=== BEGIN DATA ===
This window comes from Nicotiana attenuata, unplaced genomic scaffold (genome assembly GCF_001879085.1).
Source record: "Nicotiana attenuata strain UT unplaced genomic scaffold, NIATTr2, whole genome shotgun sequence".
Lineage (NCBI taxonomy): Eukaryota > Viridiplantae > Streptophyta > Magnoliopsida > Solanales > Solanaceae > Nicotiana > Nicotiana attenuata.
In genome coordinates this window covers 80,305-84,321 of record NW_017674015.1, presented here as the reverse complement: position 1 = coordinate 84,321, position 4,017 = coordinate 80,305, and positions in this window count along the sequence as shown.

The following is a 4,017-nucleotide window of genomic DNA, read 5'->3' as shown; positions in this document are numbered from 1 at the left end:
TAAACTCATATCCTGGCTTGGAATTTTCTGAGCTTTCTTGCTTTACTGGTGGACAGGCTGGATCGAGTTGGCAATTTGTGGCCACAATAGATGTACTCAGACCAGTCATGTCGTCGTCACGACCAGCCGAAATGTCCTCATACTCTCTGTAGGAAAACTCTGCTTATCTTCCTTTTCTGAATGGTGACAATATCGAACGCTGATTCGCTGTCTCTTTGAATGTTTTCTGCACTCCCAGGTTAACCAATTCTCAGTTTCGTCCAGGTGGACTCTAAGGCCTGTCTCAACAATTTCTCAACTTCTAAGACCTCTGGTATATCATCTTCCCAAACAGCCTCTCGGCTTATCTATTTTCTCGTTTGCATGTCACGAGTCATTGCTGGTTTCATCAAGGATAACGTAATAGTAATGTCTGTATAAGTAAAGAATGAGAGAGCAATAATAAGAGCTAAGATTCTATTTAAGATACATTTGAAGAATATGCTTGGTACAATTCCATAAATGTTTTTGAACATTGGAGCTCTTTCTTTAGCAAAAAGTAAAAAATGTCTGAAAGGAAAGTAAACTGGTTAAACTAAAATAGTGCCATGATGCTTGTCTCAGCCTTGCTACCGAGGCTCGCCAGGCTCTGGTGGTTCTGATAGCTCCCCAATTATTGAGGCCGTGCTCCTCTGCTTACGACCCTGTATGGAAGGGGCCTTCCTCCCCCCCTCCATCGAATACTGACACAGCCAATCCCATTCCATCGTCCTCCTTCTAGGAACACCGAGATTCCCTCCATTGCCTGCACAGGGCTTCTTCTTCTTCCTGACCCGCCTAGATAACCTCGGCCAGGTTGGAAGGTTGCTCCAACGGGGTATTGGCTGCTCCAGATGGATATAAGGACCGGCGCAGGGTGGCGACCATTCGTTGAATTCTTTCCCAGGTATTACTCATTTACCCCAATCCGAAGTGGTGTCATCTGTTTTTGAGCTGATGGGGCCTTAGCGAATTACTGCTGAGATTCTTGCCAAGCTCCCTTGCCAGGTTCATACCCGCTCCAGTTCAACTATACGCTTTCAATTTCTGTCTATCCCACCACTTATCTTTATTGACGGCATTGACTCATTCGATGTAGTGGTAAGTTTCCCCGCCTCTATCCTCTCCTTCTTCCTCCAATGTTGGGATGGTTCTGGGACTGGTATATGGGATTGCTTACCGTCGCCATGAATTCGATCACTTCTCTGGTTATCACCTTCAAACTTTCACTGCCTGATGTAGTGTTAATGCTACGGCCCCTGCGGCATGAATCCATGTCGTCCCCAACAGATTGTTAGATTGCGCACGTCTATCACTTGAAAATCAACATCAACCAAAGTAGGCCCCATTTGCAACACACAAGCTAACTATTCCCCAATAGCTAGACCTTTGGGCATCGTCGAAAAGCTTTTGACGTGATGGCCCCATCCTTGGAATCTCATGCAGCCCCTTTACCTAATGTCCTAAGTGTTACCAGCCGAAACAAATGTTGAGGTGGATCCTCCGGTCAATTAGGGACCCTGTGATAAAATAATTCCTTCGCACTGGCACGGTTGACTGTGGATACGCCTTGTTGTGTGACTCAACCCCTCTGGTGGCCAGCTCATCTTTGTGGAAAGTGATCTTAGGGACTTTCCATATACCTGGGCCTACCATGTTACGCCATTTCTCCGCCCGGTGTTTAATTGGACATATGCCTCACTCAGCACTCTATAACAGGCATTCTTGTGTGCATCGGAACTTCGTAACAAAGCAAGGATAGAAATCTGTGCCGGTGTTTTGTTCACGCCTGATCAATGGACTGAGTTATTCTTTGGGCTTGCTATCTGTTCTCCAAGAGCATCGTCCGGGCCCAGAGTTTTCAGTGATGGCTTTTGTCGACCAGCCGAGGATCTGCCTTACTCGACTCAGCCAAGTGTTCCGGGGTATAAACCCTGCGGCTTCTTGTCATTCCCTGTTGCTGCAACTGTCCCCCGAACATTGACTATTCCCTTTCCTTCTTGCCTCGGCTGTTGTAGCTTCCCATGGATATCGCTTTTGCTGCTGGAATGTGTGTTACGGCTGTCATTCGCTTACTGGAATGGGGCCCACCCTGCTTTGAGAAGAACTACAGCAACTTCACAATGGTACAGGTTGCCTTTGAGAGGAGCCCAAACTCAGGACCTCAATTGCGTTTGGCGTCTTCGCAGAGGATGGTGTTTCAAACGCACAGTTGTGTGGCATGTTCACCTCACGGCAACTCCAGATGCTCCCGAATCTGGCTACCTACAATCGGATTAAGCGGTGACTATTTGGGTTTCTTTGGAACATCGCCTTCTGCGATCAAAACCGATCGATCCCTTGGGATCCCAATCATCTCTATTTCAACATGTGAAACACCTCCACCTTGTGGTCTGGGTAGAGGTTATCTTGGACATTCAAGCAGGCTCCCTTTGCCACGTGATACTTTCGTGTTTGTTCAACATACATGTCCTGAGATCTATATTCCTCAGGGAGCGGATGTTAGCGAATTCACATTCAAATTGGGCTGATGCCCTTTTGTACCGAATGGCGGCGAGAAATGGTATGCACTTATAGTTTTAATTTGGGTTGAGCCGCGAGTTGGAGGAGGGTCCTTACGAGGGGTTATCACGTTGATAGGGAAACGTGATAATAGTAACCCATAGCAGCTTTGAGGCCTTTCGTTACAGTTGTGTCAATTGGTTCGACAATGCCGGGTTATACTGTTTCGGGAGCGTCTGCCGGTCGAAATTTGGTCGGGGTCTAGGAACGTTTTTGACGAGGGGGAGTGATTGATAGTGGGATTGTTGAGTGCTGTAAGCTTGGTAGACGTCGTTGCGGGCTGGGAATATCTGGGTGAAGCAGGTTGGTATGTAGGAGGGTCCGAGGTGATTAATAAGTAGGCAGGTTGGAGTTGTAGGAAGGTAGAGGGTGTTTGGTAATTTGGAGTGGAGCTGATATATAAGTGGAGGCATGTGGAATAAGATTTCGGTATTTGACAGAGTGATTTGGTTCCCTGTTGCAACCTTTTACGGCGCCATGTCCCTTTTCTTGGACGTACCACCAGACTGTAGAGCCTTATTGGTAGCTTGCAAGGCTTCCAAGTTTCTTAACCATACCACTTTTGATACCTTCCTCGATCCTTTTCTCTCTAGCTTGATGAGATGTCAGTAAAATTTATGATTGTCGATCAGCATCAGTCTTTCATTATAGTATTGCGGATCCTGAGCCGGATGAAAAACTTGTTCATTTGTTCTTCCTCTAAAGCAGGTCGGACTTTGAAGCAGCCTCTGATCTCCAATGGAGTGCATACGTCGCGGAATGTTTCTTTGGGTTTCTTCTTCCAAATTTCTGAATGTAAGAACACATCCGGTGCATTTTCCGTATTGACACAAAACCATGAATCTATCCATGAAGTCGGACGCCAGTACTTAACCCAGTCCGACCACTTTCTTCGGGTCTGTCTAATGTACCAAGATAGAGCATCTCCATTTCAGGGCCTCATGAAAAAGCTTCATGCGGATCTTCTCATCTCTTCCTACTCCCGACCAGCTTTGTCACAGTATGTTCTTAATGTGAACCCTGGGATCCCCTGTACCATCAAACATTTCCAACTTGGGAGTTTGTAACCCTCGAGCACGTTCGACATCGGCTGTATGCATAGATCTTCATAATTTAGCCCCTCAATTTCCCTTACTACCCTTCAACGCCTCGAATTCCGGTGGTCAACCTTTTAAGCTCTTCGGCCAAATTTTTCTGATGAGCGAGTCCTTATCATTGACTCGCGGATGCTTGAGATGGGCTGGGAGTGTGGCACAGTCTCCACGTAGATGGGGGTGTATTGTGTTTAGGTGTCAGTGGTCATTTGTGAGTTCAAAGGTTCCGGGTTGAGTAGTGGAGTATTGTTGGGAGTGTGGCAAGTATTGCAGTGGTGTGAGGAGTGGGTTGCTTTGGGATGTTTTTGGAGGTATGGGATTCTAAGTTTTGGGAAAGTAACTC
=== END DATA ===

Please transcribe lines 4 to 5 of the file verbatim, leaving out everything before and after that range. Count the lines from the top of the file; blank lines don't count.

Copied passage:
In genome coordinates this window covers 80,305-84,321 of record NW_017674015.1, presented here as the reverse complement: position 1 = coordinate 84,321, position 4,017 = coordinate 80,305, and positions in this window count along the sequence as shown.

The following is a 4,017-nucleotide window of genomic DNA, read 5'->3' as shown; positions in this document are numbered from 1 at the left end: